Friday, 19 September 2014

India's foreign policy under 100 days of Modi Government

Although there is no radical shift in the new Government’s dealing with the world but the Prime Minister Narendra Modi is more direct and knows what he wants. The emphasis is more on the neighborhood and Asia which is evident by the PM’s visits to Bhutan, Nepal, Japan in that order and Foreign Minister’s visits to Myanmar, Singapore, Vietnam, Tajikistan (for SCO summit). Breaking the band, there is no visit to West Asia, Europe and US till now and the whole focus is on Asia, which is a welcome step.

Prime Minister is not afraid to take on the big players like WTO regarding the TFA Agreement which was supposed to be anti-farmers for India. For it, instead of giving mixed signals, he straight away denied to take the US pressure carried in the baggage by Secretary of State John Kerry to Delhi, last month. PM’s persona and convincing power got India the first President of the New Development Bank, an initiative of the BRICS countries in Fortaleza, Brazil.

There has been enhanced multilateral and bilateral cooperation with the world by the new government which can be summed up in the following way (major initiatives) –

India inked 12 agreements with China – The first agreement was about the opening of new route (Nathu La) to Kailash Mansarovar  which India welcomed with folded hands.

5 year trade and economic cooperation pact to improve the trade balance and obtain $20 billion Chinese investment in India (TOTAL Chinese investment abroad so far is $80 billion and that too mostly in Africa) signaled that India is open for business with India. But the Chinese investors would be cynical about investing in India unless there is a political steadiness between India and China which is difficult until the cross border incursions do not stop at once. Also, Chinese investments come either in ‘projects’ or in the development of those resources which can be ploughed back into its own economy for their own growth.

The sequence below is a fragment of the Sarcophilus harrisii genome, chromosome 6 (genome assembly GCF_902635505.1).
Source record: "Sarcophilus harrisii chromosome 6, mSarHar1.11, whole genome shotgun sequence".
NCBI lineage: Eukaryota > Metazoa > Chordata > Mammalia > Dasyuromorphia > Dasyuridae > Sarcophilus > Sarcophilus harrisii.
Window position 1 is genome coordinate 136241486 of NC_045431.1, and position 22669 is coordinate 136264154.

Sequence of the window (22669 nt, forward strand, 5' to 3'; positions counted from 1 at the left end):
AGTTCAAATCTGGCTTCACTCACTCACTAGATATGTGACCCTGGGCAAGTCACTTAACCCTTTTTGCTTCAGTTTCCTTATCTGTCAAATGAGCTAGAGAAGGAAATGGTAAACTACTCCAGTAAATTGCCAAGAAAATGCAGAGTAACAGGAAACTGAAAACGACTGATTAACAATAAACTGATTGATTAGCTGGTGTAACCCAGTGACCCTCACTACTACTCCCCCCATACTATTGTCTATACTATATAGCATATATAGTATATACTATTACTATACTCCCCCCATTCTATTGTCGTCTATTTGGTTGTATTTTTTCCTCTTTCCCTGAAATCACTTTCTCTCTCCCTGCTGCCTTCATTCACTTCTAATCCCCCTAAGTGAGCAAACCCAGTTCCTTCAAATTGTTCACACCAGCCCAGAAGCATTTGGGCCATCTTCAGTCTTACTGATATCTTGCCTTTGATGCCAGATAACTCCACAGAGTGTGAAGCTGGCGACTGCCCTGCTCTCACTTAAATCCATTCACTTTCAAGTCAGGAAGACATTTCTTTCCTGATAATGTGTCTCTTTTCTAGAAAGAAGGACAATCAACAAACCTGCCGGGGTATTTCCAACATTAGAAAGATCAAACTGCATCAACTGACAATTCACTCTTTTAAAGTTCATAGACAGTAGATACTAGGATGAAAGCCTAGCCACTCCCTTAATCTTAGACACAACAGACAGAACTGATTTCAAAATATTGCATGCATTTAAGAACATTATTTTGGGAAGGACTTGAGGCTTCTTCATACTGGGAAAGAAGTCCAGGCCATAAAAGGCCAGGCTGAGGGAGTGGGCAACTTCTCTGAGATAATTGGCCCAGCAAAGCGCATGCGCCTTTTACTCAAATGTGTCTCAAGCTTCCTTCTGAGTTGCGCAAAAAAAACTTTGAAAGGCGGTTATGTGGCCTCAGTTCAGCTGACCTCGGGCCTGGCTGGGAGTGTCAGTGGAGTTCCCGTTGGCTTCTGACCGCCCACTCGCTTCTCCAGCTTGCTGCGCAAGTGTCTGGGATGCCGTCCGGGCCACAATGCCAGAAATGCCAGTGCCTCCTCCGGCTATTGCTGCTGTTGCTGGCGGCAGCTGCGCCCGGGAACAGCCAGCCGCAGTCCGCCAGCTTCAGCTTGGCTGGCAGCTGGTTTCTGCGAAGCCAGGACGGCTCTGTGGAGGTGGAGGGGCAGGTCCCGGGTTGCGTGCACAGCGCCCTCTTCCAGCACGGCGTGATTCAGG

Modi Govt is far more active unlike the paralyzed previous government with regards to military modernization and defense cooperation with Japanese and Americans which will provide a balancing element to the dealing with China.

The PM (when asked about the expansionist policy of China by a journalist during Japan visit) said, “Within Asia, India, China and Japan should work together.” This explained the  balancing approach of the PM with regards to both China and Japan. Previous Government of India pretended to be friends with China but did nothing substantive to the issues of cooperation and pushed problems under the carpet.

JAPAN – (Enemy of my enemy is my friend – Machiavelli)

Under all the drum playing and protocol breaking, PM Modi was welcomed in Japan with so much vigor and he brought $35 billion investment for the next 5 years. He also ended the blacklist of 6 Indian firms from Japan’s Foreign End User List (Hindustan Aeronautics Ltd, banned after 1998 nuclear test). He also managed to bring US-2 amphibian civilian aircraft (it was not a defense deal). Most importantly, Modi successfully convinced Japan to provide financial, technical and operational support to introduce SHINKASEN/ Bullet Train for the Ahmedabad-Mumbai route.

Media was contemplating a nuclear deal between the two but it is not as crucial as media seemed it. Nuclear deal would be problematic because the Japanese have a far more rigid approach to it than our other partners and India cannot make exceptions with Japan (India had not done with US too even after all the heavy lifting was done by US for the deal).

Japanese want to elevate the dialogue with India from the current Secretary level (2+2) dialogue to Ministerial level, for which Delhi is not ready for till now. Also Japan also wants to bring the Americans into the room in an extensive way to elevate the trilateral dialogue for which India has reservations too.

India needs Japanese technology, investments but above all India needs a good strategic understanding and enhancement of strategic partnership with Japan.

There has been no substantive development with USA during the first 100 days of Modi government but yes there is surely a scope of ‘good chemistry’ between the two world leaders (Modi and Obama).

Problems with USA include outstanding problems in trade, Intellectual Property Rights issue, inability of US to sell nuclear reactors to India and the problems with the civil nuclear liability law.

The biggest problem of India with USA is that US turns the bilateral issues to multilateral issues which is not acceptable to India or any sovereign nation like India.


There has been no illusion on part of Modi Govt about the past experiences with Pakistan. Outreach to SAARC countries in May during the coronation of PM Modi could not have excluded Pakistan, that’s why Nawaz Sharif was invited. But we should get away from using SAARC as an instrument for our policy with our neighbors because SAARC will never take off unless our relationships are bilaterally stable. We need to strengthen BIMSTEC for a balancing element too.